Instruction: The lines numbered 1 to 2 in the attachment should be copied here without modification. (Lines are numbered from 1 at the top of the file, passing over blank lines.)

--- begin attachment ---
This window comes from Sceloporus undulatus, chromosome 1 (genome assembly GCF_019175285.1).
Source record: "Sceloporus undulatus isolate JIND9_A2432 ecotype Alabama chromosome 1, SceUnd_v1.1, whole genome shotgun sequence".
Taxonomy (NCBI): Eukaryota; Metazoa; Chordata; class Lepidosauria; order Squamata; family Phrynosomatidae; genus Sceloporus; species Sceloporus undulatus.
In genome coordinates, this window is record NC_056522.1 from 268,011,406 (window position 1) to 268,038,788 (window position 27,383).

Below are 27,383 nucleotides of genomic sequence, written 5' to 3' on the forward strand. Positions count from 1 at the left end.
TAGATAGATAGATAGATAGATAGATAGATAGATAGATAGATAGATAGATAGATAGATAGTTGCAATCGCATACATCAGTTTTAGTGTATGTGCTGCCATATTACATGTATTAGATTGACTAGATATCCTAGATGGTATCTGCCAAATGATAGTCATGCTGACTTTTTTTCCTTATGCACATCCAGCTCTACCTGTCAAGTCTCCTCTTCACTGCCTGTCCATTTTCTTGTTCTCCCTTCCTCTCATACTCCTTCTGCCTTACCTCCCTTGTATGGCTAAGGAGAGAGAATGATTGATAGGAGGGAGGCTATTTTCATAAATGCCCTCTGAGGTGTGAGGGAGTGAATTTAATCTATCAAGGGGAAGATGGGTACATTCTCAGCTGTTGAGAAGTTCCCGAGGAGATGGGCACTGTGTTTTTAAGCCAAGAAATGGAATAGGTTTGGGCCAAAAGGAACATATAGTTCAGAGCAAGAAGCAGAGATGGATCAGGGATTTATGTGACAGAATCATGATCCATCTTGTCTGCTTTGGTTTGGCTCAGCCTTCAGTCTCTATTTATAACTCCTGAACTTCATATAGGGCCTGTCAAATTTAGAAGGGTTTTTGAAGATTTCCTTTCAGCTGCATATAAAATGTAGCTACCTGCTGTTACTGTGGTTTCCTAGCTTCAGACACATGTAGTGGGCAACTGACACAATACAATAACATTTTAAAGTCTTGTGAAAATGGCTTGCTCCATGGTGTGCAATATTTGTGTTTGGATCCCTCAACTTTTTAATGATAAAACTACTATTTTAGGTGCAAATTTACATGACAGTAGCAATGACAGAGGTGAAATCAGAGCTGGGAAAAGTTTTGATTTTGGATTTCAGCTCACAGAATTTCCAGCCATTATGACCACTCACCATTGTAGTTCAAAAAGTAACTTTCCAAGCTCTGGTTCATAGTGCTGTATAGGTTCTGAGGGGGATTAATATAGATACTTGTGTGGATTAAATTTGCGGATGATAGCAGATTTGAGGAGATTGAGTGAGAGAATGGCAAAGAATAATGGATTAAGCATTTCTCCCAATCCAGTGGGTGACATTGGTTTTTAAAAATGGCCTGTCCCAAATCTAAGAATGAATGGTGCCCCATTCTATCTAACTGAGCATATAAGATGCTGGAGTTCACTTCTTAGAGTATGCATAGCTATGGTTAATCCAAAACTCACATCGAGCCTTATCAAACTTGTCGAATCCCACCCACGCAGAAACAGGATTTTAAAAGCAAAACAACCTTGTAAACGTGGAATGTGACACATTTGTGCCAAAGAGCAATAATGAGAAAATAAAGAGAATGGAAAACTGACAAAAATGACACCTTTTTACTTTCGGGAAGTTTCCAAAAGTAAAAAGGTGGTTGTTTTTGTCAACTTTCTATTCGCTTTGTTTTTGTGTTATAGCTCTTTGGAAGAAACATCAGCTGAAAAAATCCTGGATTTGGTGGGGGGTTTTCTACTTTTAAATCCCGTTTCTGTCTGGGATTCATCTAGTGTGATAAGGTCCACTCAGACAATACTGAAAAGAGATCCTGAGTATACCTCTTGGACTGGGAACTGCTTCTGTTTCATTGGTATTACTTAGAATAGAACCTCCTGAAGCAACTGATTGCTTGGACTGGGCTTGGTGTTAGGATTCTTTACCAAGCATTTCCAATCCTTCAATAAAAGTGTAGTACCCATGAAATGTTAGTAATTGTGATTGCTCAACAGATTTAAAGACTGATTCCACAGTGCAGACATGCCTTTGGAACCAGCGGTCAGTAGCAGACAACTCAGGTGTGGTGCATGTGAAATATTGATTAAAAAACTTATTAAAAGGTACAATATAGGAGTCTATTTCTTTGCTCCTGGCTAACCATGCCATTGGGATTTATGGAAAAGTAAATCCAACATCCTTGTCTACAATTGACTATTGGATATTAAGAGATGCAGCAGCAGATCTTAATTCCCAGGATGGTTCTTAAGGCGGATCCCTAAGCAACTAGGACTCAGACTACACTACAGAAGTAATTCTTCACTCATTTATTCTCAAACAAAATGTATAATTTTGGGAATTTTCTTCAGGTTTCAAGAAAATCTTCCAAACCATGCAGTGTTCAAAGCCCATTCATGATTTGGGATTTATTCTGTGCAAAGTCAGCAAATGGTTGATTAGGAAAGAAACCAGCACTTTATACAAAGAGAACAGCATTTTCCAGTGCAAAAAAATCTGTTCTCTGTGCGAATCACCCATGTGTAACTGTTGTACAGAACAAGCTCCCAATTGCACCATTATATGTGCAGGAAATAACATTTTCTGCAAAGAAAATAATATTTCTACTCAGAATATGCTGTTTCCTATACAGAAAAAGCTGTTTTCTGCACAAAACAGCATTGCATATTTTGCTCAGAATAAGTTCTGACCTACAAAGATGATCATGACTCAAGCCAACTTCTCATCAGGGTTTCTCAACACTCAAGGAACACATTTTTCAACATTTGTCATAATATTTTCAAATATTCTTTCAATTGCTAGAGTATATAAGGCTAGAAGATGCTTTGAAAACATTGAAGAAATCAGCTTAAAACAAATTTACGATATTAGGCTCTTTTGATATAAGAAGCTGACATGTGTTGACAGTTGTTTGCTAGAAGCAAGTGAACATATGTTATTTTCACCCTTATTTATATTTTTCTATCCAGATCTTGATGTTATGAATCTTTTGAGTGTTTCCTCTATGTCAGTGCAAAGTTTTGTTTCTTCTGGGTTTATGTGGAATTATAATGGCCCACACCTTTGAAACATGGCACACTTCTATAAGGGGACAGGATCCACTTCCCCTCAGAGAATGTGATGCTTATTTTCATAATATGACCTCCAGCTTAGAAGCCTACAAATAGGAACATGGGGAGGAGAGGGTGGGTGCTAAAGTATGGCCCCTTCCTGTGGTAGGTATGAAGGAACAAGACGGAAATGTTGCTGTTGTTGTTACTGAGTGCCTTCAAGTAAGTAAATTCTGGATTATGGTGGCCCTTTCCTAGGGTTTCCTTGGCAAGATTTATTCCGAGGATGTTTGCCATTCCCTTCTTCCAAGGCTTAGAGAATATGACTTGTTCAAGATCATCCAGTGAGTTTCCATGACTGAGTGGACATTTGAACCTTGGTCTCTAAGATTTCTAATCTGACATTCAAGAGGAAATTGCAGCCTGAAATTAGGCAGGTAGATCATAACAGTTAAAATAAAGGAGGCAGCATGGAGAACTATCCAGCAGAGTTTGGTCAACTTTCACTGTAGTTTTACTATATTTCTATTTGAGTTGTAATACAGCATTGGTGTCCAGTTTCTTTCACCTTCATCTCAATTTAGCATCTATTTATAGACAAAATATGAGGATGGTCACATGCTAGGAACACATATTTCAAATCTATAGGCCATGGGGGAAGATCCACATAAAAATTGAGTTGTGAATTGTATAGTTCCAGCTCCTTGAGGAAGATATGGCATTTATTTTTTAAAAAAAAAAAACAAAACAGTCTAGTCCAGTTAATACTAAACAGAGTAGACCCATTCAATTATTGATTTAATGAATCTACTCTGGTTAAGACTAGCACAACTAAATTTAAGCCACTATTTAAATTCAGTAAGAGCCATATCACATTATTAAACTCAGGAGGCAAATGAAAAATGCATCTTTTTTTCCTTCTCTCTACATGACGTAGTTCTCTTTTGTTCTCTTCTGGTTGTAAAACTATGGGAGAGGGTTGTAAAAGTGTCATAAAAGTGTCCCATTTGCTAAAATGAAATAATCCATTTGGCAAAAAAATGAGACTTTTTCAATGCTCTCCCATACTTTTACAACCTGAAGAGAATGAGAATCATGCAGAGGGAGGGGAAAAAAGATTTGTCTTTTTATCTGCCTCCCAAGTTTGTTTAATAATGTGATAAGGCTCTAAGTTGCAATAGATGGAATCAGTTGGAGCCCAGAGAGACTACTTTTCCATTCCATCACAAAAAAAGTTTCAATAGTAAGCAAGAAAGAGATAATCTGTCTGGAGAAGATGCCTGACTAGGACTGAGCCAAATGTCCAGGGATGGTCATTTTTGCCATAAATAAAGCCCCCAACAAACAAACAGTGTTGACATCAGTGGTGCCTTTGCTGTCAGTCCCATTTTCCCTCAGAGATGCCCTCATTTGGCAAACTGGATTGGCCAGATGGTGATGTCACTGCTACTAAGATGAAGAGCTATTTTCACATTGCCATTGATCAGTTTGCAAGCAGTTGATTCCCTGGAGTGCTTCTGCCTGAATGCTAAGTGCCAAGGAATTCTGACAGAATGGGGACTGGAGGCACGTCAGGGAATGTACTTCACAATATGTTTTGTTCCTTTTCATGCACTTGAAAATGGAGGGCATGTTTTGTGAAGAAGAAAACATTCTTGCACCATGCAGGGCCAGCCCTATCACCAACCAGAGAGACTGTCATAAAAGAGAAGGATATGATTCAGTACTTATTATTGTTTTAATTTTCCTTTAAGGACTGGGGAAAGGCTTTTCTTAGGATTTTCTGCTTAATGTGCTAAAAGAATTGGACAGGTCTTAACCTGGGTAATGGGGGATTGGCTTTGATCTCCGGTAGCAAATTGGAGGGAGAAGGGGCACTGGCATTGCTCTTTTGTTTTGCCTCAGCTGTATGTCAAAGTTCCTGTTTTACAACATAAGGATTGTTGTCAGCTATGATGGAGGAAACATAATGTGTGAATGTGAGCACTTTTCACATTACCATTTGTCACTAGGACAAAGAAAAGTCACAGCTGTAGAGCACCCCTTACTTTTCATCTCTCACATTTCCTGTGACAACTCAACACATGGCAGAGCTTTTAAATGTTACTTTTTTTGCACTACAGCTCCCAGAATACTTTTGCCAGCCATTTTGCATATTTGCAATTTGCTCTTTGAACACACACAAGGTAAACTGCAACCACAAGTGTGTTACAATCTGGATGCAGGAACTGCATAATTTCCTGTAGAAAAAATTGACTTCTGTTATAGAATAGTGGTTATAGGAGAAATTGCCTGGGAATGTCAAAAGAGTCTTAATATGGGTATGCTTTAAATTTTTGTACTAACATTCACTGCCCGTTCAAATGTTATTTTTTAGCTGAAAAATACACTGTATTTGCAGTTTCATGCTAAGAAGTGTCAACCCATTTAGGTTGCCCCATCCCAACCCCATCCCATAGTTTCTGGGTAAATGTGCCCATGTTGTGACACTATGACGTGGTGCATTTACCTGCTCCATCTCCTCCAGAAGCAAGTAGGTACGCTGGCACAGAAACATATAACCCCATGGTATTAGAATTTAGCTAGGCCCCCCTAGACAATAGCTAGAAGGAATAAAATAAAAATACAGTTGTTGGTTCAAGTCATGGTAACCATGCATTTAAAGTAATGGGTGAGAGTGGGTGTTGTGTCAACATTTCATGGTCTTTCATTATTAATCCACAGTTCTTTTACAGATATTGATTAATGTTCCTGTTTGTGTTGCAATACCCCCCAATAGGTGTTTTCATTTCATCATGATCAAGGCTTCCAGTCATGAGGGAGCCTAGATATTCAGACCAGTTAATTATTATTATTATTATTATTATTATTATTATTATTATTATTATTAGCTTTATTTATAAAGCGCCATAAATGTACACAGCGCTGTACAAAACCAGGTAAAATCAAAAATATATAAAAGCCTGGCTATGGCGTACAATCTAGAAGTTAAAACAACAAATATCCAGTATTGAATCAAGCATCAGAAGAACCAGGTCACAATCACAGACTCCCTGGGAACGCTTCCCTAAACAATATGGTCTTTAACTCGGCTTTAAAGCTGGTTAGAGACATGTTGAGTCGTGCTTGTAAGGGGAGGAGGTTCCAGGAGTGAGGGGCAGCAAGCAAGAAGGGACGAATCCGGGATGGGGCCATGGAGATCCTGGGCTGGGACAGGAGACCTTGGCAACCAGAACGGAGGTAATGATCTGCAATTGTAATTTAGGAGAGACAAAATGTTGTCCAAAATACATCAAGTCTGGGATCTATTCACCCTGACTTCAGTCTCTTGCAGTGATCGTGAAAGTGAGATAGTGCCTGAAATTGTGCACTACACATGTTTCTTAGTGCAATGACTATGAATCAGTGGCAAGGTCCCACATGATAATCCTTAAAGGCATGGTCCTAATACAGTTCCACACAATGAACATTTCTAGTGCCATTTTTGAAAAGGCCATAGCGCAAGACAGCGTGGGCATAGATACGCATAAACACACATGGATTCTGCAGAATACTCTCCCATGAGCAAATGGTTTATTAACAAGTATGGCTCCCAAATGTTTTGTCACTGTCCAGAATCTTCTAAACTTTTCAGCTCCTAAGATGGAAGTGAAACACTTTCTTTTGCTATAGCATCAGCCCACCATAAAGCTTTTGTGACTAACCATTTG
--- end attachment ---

This window comes from Sceloporus undulatus, chromosome 1 (genome assembly GCF_019175285.1).
Source record: "Sceloporus undulatus isolate JIND9_A2432 ecotype Alabama chromosome 1, SceUnd_v1.1, whole genome shotgun sequence".